The United States and the Soviet Union have engaged in some unpublicized tough talk during the past month over growing indications that Pakistan's nuclear program has moved far along the path toward production of an atomic bomb, according to administration sources.

The discussion was generated by a direct and unusually tough Soviet warning to Pakistan about its nuclear activities, the sources said, including a charge that the Pakistanis are on the verge of constructing a nuclear bomb, which Moscow indicated it would not tolerate.

The Reagan administration, on learning of the warning, responded with a private message to Moscow reiterating the strong U.S. commitment to Pakistan's security. One official described the message as extremely grave and said that Washington, in effect, told Moscow to keep "hands off" Pakistan.

A well-placed intelligence source said that Central Intelligence Agency analysis shows that Pakistan has or soon will have the capacity to build a bomb, despite official denials by Pakistan. Sources said longstanding Pakistani nuclear efforts have increased this year. According to one account, it is just a matter of assembling components.

The security of Pakistan as well as its highly secretive nuclear program are likely to be discussed during the visit of Pakistani Prime Minister Mohammad Khan Junejo, who is to arrive late today on his first official visit to Washington. Details on Page A13 .

Junejo, whose civilian government was installed last Dec. 30 after nearly nine years of military rule, is to meet President Reagan Wednesday morning and see other senior administration figures as well as members of Congress before departing Friday.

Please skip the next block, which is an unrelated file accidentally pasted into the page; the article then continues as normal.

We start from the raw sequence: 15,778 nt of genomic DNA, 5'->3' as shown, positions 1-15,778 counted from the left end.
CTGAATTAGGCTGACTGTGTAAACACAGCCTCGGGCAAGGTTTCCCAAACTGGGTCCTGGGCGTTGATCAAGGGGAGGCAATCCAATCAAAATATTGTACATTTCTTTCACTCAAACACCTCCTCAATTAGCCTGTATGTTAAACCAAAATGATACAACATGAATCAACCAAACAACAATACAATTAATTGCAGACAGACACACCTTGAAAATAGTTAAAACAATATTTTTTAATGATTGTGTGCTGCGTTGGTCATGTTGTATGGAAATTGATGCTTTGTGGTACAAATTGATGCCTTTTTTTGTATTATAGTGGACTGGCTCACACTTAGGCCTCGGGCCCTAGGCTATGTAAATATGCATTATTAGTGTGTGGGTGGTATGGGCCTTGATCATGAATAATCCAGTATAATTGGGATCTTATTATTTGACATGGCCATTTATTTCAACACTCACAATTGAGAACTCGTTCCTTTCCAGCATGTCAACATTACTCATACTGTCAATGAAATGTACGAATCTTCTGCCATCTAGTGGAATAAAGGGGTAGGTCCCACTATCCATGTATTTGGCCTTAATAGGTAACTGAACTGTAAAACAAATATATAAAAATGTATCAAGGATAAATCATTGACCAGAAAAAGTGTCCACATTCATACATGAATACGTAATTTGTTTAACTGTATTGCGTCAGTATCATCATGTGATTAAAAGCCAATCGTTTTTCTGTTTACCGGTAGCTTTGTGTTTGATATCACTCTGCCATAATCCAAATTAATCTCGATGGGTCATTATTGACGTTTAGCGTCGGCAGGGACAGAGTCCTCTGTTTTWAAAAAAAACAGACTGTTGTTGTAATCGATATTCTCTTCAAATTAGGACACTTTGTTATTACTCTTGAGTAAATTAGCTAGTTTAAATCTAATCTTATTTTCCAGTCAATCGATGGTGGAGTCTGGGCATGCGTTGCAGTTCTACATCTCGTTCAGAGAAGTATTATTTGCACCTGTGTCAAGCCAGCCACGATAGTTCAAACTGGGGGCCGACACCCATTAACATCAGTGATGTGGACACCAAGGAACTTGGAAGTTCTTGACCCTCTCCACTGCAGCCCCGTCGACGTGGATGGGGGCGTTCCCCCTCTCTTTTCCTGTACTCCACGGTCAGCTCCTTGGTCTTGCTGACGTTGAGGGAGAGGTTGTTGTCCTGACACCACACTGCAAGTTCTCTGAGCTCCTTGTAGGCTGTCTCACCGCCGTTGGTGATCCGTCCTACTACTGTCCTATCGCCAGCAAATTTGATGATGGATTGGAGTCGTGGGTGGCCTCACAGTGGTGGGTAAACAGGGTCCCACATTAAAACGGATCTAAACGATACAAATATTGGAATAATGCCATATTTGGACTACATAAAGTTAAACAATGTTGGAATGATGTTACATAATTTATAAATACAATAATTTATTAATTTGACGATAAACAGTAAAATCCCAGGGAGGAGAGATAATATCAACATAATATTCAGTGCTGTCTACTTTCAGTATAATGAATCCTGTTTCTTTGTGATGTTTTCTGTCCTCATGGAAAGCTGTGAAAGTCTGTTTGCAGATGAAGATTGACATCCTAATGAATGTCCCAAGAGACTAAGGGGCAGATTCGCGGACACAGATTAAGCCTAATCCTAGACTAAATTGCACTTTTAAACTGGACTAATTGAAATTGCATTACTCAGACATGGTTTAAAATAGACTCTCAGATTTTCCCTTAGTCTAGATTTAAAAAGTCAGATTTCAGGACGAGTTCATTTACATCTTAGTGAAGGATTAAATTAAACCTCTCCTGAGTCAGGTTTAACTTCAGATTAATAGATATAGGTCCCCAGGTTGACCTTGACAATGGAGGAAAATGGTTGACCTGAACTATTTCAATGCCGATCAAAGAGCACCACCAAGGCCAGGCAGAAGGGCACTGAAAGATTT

Pakistan is particularly sensitive for both superpowers because of its geography bordering Afghanistan and because nearly all of the U.S. covert assistance to the Afghanistan resistance fighting the Soviet army flows through Pakistan, with Pakistani permission.

The Soviets have issued a number of stern warnings to Pakistan to stop that flow in the past several years, and Soviet warplanes based in Afghanistan have repeatedly crossed the border into Pakistani airspace, bringing protests from Washington as well as Islamabad.

The immediate impetus for the recent Soviet warning to Pakistan is believed by Washington officials to have been the visit to Moscow in mid-June by Indian Foreign Minister P. Shiv Shankar, who reportedly complained vociferously about Pakistan's nuclear efforts.

Moscow's warning, which was delivered by the Soviet ambassador in the Pakistani capital of Islamabad, also covered the Afghanistan issues. It was considered particularly important, though, because of the nuclear aspect, which had not been a matter of urgency in other recent Moscow-Islamabad exchanges.

Pakistan's well-advanced nuclear program, which goes back well over a decade, is a touchy issue in Washington.

The Carter administration strongly condemned Pakistan's secret efforts to build an atomic bomb and cut off U.S. aid to Pakistan because of them.

The Reagan administration, which began a $3.2 billion Pakistan aid program in 1981, has been required by Congress to certify annually that Pakistan does not "possess" an atomic bomb. A stronger assurance may be required to persuade Congress to approve a new $4 billion U.S. aid program negotiated with Pakistan this March.

White House national security affairs adviser John M. Poindexter is concerned, according to sources, that the administration may not be able to certify to Congress as required in October that Pakistan does not "possess" a weapon. High-level meetings have reportedly been held in recent days to assess the Pakistani nuclear program in light of the most recent U.S. intelligence.

"There is no question that Pakistan has the bomb or will soon," a congressional source said.

Leonard S. Spector, an expert on nuclear nonproliferation issues at the Carnegie Endowment for International Peace, reported in November that Pakistan is "at the threshold of becoming a nuclear-weapons state." Spector said yesterday that more recent information, which he said he could not describe in detail, suggests that "something very serious has happened" in the Pakistani nuclear program since last winter.

In March the Foreign Report of The Economist of London cited reports that Pakistan had succeeded in enriching uranium to 30 percent at its heavily guarded atomic plant at Kahuta. While this would be well short of the 90 percent level needed to make a bomb, such an achievement would far exceed the 5 percent level reportedly cited in a confidential letter from Reagan to Pakistani President Mohammed Zia ul-Haq in September 1984 as the highest enrichment level acceptable to the United States.